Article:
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The concept of "modernity" is credited to French author Charles Baudelaire who uses modernité to encapsulate the experience of living in Industrial Era urban metropolis settings. It is applied to the art forms that try to capture that "ephemeral experience" life.
Realism was a literary period that developed as a reaction to the idealism, emotionalism and sentimentality of Romanticism. Begun in France around 1850 with the writing of authors like Honoré de Balzac and Gustave Flaubert, in English literature, Realism coincided roughly with the Victorian period and was represented by authors like Charles Dickens and Charlotte Brontë.
Dickens' Our Mutual Friend is a tale of disguised identities, corruption and escape from corruption, romance, decay and death. In it, Dickens explores modernity as he traverses through experiences of urban living where liberated ideals clash with traditional hierarchy and where desire clashes with integrity. In it, he explores realism as he describes the grim, bleak, oppressive darkness that exists on various levels of urban life.
Literary devices are of two kinds: elements and techniques. Elements are the composite elements that are required in narrative fiction: setting, plot, mood, tone, point of view, characters, theme, etc. Techniques are the rhetorical and literary conventions that an author may choose from to develop a mood and tone, symbolism, imagery, figures of speech, etc. [Thus your question should be what literary devices, which are literary elements and literary techniques, does Dickens use ...?]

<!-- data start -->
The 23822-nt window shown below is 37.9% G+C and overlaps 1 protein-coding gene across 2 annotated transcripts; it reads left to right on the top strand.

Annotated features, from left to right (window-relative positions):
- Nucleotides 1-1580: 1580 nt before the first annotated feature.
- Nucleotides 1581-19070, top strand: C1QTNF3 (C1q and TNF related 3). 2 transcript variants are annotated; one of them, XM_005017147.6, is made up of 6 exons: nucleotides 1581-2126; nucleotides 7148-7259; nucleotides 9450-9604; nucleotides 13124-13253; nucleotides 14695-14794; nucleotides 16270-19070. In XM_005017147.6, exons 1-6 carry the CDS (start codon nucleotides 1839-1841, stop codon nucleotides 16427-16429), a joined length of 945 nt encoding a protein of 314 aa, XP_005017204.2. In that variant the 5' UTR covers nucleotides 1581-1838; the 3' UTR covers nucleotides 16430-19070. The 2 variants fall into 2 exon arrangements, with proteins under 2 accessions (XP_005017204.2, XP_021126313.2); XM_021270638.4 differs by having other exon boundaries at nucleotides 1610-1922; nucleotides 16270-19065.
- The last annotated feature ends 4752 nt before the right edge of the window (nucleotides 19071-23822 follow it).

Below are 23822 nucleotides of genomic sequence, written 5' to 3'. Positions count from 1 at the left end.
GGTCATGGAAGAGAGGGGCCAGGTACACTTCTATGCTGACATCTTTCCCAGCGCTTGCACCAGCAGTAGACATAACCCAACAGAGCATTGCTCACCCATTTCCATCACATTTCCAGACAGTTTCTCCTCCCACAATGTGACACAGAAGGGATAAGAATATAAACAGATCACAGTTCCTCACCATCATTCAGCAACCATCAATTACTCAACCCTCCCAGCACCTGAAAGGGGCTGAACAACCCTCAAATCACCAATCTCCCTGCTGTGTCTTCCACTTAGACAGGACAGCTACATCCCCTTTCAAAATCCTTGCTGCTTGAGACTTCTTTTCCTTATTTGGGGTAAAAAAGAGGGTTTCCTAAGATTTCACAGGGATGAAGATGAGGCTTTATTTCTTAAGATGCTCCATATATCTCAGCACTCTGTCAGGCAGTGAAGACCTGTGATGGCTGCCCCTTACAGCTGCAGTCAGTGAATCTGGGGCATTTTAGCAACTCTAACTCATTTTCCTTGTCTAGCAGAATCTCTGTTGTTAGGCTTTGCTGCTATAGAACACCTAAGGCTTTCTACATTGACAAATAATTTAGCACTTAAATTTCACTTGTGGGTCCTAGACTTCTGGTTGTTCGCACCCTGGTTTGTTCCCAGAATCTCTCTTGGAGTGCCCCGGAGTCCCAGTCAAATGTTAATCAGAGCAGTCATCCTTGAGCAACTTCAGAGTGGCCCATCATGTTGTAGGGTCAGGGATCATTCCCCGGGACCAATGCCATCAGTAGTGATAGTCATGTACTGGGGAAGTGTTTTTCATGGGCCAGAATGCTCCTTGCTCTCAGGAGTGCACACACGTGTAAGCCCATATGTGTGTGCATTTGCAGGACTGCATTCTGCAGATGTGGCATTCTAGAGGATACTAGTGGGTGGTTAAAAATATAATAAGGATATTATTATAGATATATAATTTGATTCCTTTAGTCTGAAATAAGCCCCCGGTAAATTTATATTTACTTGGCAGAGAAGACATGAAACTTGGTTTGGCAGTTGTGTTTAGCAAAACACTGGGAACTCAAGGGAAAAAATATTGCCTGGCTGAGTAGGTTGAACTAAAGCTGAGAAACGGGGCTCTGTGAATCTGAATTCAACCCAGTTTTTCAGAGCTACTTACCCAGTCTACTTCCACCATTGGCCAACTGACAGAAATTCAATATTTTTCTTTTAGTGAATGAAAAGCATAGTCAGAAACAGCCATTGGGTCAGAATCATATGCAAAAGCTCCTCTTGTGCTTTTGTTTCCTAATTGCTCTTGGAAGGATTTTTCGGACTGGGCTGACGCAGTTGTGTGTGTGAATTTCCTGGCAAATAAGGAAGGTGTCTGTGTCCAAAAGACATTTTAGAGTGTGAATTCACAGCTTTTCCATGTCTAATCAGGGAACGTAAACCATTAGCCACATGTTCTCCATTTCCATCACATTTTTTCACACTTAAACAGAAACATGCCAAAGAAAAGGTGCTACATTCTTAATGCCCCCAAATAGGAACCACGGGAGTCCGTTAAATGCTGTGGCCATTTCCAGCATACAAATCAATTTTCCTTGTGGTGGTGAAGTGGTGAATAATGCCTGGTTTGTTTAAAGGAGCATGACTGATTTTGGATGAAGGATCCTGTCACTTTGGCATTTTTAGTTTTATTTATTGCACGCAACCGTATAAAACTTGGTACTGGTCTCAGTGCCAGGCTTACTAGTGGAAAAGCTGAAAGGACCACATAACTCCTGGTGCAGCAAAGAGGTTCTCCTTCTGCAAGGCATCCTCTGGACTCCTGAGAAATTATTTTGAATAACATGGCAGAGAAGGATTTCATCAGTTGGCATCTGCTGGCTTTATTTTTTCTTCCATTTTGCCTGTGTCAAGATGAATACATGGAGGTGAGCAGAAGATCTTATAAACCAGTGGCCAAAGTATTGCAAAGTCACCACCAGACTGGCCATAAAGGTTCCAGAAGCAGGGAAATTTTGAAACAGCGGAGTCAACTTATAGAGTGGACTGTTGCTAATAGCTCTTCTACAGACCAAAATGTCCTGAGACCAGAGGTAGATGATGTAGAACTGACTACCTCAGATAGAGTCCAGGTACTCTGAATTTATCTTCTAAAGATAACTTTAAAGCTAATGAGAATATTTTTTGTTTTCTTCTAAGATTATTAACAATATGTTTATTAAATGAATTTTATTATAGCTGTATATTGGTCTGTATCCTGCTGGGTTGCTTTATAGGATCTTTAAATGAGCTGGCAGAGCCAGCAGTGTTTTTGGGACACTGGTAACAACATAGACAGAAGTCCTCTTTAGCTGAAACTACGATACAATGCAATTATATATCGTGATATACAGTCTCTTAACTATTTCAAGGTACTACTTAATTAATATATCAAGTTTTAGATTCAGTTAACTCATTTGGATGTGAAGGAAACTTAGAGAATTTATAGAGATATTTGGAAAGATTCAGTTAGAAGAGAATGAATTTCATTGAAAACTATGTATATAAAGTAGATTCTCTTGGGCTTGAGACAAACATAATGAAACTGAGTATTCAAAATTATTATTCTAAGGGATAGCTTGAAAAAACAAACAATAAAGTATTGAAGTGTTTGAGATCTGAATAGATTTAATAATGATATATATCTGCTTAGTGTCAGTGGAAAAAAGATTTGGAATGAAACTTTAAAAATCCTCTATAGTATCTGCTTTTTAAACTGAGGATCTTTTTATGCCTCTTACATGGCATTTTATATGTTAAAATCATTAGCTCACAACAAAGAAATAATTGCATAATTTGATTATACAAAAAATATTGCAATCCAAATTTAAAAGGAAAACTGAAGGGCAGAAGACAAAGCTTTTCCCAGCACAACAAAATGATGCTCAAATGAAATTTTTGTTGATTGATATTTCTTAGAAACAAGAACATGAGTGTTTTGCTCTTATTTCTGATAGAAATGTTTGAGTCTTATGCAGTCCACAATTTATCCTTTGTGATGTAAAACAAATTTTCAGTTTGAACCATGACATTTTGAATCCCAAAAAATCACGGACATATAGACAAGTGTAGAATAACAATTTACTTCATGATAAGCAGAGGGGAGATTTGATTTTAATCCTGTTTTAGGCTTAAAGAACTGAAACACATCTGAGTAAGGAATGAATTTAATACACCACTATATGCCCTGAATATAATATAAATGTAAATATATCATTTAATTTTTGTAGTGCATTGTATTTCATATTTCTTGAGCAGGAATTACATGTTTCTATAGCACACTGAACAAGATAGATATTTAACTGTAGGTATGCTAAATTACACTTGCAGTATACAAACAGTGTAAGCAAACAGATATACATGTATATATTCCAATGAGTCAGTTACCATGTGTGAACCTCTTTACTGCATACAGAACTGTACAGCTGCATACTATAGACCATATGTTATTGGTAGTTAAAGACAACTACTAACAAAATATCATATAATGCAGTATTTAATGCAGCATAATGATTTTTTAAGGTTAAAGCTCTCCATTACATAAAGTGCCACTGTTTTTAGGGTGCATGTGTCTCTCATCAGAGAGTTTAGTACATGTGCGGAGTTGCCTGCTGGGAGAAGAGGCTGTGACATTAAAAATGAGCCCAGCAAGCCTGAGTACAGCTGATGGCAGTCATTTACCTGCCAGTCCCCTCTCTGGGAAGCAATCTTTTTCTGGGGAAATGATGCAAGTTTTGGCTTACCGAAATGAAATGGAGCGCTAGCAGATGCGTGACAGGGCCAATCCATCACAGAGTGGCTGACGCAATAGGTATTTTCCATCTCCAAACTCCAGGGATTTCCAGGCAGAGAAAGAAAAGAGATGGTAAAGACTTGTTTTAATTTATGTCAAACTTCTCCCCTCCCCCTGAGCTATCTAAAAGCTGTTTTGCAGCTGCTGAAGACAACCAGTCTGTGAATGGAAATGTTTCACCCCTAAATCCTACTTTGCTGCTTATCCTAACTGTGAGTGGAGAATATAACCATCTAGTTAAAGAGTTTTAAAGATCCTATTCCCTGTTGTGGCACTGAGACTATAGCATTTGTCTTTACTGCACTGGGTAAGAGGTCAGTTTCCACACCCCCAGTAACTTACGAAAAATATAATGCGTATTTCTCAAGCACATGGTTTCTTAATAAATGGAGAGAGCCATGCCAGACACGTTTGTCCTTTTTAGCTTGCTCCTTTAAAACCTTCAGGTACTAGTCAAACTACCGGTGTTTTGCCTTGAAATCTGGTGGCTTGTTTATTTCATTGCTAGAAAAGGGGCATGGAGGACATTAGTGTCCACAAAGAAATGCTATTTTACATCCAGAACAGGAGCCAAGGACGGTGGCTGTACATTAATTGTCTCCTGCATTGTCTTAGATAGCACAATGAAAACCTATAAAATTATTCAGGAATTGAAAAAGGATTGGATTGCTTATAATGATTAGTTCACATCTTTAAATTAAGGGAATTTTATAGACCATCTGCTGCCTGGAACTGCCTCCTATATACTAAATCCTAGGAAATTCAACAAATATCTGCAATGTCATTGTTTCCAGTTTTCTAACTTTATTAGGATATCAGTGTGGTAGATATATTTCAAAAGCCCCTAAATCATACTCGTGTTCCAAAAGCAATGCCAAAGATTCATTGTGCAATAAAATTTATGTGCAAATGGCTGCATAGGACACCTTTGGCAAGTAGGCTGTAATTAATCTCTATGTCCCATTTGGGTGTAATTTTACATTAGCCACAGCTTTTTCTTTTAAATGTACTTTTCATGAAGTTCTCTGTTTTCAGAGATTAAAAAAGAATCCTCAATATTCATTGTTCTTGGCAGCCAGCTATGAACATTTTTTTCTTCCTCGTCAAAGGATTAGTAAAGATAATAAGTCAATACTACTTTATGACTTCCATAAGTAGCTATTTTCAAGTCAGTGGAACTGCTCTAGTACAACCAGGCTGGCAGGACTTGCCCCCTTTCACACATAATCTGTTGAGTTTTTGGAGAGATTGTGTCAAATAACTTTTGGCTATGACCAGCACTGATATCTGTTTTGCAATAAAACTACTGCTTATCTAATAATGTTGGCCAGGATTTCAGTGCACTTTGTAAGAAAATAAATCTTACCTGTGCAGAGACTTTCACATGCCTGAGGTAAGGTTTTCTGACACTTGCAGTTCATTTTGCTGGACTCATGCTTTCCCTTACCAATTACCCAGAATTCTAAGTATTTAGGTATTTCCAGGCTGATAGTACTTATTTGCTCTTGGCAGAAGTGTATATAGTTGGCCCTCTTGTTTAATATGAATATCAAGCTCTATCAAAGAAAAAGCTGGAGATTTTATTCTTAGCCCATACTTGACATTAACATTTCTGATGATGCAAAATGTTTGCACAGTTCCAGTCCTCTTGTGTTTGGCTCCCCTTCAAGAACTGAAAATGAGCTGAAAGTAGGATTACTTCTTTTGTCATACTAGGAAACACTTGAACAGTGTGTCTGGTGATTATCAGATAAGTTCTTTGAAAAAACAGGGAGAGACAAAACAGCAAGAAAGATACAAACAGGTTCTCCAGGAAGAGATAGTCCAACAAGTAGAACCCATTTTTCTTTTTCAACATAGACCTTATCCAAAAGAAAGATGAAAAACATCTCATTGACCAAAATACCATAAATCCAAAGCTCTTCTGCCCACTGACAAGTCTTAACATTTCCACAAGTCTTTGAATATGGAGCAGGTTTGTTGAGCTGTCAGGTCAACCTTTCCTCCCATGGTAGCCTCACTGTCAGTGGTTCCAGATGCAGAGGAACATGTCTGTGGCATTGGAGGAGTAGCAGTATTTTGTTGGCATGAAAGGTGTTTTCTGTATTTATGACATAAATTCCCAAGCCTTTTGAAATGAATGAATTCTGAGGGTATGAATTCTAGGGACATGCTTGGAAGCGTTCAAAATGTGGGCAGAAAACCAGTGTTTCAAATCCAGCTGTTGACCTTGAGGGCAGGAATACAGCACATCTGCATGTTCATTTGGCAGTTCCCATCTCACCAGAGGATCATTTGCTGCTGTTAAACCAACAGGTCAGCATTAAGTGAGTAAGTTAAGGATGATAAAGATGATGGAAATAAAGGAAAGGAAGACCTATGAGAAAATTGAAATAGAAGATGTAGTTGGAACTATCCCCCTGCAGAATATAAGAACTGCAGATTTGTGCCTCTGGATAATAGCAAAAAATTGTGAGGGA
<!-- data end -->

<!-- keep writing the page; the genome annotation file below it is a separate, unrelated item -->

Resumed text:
One technique that Dickens uses to establish setting, mood and tone (literary elements) is the literary technique of imagery, the first instance of which occurs in the opening phrases: "In these times of ours ... a boat of dirty and disreputable appearance ...." The setting is set as the contemporaneous readers' own time. The mood is set by connecting the "times" to "dirty" and "disreputable." The tone is set in a very subtle turn of words of the opening phrase which uses a prepositional phrase to draw attention to the times without judgement, praise or censure but with a sorrow expressed in the prolonged phrase, the repeated sibilant /s/ (consonance) and the post-modifying possessive "of ours": The times may be "dirty" and "disreputable" but they are our times and we are in them, feeling them, suffering them, causing them. He follow this up with hard, desperate words and phrases like iron, stone, autumn, closing in.
In these times of ours, though concerning the exact year there is no need to be precise, a boat of dirty and disreputable appearance, with two figures
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